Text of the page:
Monday, July 26, 2021
logo economy journal
< view full issue: Uncategorized
Redacción

Eight questions and answers about the TTIP, the disturbing free trade agreement between the US and Europe *

Title of the image

Marc Botenga. Periodista

 

The TTIP, a free trade agreement that is currently being negotiated between the European Union and the United States, will have serious consequences (if it happens) on our quality of life and democracy. It is not surprising in this regard, that over a million and a half people in Belgium have signed a petition demanding that TTIP negotiations stop.

The TTIP, a free trade agreement that is currently being negotiated between the European Union and the United States, will have serious consequences (if it happens) on our quality of life and democracy. It is not surprising in this regard, that over a million and a half people in Belgium have signed a petition demanding that TTIP negotiations stop.

1 What is it?


Officially, the free trade agreement serves to facilitate trade between countries. In this type of agreement, a country agrees to adapt its domestic laws and regulations to facilitate trade with one or more countries. For example, it may deal with the abolition of tariffs or impose levies on imports to facilitate the export of goods.

It may also include other provisions, such as legislation. In the European Union (EU), products must meet certain standards of quality and safety. If these rules are stricter than those in the US, American producers can find it difficult to export their goods to Europe.

For chickens, chlorine can be a good example. In the US after being slaughtered, chickens can be washed in a chemical bath containing four substances containing chlorine. This method preserves the chickens longer and therefore enhances the benefits of the food industry. In the EU, this method is not permitted because the substances remaining in the chicken are carcinogenic. During the negotiation of TTIP, these are the rules that are being discussed. The US asked the EU to prioritize the interests of "their" multinational public health. In return, the EU can claim, for example, less stringent rules on the banking sector, which is more regulated in the US. In short, the negotiations could be summarized as: "Help my multinational and I will help your bank".

2 Why do these agreements not raise standards?


In practice, both European and American negotiators are mainlyserving "their" own multinationals.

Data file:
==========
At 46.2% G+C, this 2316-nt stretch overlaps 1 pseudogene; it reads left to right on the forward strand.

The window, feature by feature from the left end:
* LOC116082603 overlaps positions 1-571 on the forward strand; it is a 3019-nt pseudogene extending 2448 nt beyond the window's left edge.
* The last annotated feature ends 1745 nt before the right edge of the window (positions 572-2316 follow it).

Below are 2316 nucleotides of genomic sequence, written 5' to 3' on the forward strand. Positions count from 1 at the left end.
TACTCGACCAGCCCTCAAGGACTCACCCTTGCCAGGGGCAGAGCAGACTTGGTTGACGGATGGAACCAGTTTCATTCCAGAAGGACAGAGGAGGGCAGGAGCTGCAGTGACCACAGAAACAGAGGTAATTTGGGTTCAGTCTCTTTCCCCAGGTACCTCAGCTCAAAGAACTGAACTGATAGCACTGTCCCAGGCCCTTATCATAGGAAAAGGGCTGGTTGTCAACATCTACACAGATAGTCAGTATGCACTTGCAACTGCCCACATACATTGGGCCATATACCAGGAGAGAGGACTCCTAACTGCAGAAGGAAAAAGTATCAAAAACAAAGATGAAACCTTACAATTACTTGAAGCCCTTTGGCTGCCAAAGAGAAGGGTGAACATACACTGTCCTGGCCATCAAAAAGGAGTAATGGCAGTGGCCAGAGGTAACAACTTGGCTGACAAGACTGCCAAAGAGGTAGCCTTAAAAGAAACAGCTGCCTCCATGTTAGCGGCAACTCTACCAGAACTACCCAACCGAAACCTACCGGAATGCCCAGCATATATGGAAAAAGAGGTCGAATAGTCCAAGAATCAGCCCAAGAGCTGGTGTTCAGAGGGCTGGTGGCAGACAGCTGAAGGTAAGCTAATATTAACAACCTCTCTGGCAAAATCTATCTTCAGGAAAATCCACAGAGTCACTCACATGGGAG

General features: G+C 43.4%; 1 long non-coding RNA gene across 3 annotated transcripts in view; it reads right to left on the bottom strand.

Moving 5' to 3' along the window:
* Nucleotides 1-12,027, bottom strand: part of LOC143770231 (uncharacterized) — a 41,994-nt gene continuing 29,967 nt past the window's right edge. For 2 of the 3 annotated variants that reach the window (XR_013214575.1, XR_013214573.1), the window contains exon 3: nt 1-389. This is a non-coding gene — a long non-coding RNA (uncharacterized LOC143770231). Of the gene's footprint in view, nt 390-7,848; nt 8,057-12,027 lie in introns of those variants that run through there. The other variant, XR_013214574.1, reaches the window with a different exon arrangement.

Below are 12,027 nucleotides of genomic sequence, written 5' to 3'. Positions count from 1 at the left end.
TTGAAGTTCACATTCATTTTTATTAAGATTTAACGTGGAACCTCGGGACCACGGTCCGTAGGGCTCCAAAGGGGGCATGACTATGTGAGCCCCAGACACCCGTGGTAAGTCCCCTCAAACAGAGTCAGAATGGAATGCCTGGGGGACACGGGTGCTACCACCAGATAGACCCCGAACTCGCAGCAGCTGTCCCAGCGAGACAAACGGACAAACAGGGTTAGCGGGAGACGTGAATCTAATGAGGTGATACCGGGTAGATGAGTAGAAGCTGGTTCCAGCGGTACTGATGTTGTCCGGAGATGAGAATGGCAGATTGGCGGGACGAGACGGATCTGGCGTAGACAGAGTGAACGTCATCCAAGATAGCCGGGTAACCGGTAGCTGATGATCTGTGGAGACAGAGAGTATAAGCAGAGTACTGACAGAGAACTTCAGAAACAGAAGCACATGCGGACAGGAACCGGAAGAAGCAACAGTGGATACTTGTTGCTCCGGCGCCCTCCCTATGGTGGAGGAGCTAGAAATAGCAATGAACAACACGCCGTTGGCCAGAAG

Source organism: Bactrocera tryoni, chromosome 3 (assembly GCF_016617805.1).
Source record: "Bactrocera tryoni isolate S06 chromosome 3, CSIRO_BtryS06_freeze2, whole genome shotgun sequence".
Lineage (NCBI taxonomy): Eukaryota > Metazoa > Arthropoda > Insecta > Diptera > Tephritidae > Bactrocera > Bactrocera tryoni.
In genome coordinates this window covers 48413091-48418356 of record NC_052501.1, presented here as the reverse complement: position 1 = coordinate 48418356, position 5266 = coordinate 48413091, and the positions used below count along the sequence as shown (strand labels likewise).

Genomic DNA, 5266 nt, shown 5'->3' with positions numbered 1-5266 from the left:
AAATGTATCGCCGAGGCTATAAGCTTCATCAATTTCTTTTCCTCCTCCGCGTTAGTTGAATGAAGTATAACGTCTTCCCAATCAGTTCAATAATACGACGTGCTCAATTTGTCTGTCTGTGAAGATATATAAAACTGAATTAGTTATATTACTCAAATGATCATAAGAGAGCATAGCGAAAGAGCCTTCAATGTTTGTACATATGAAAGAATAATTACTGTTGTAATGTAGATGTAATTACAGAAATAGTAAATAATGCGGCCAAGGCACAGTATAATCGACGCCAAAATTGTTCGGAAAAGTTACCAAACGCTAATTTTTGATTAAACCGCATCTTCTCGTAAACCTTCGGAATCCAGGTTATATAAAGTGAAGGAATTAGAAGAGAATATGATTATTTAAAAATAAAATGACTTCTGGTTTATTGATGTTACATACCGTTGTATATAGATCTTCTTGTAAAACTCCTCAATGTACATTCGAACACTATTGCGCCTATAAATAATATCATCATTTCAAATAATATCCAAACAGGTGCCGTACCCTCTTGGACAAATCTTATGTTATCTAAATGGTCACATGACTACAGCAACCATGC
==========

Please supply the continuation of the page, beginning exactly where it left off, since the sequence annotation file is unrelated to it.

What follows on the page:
An example: 520 of the 560 lobbyists with which European trade civil servants have prepared negations represent the business world. That is, 92% of all meetings. By contrast, only 26 cases (4%) were held with democratic, consumer or environmental associations.

The interests of the multinational lobbies are at odds with those of almost everyone. For maximum profit, a multinational in the clothing sector, for example, applies a policy of low wages and a pharmaceuticals multinational would try to ensure drug prices remain high. The interest of the majority of everyone is radically opposed to these intentions, but a free trade agreement, written almost entirely by these lobbies would not pay the slightest attention.

Even regardless of lobbyists, the concept of free trade is here to serve the multinationals. The intention is not only to facilitate trade and investment rules-so needed for public health care-, but also to increase investment opportunities. The greater the number of areas where multinationals can invest the greater the chances of increasing profits. This means that whole areas public services and of health care are also included the privatisation. Public services and utilities trade union federations fear that the TTIP directly and indirectly lead to a movement to privatise public services.

Previous
Next

THE ECONOMY JOURNAL

Ronda Universitat 12, 7ª Planta -08007 Barcelona
Tlf (34) 93 301 05 12
Inscrita en el Registro Mercantil de Barcelona al tomo 39.480,
folio 12, hoja B347324, Inscripcion 1

THE ECONOMY JOURNAL ALL RIGHTS RESERVED

THE ECONOMY JOURNAL

THE ECONOMY JOURNAL ALL RIGHTS RESERVED

Aviso legal - Cookies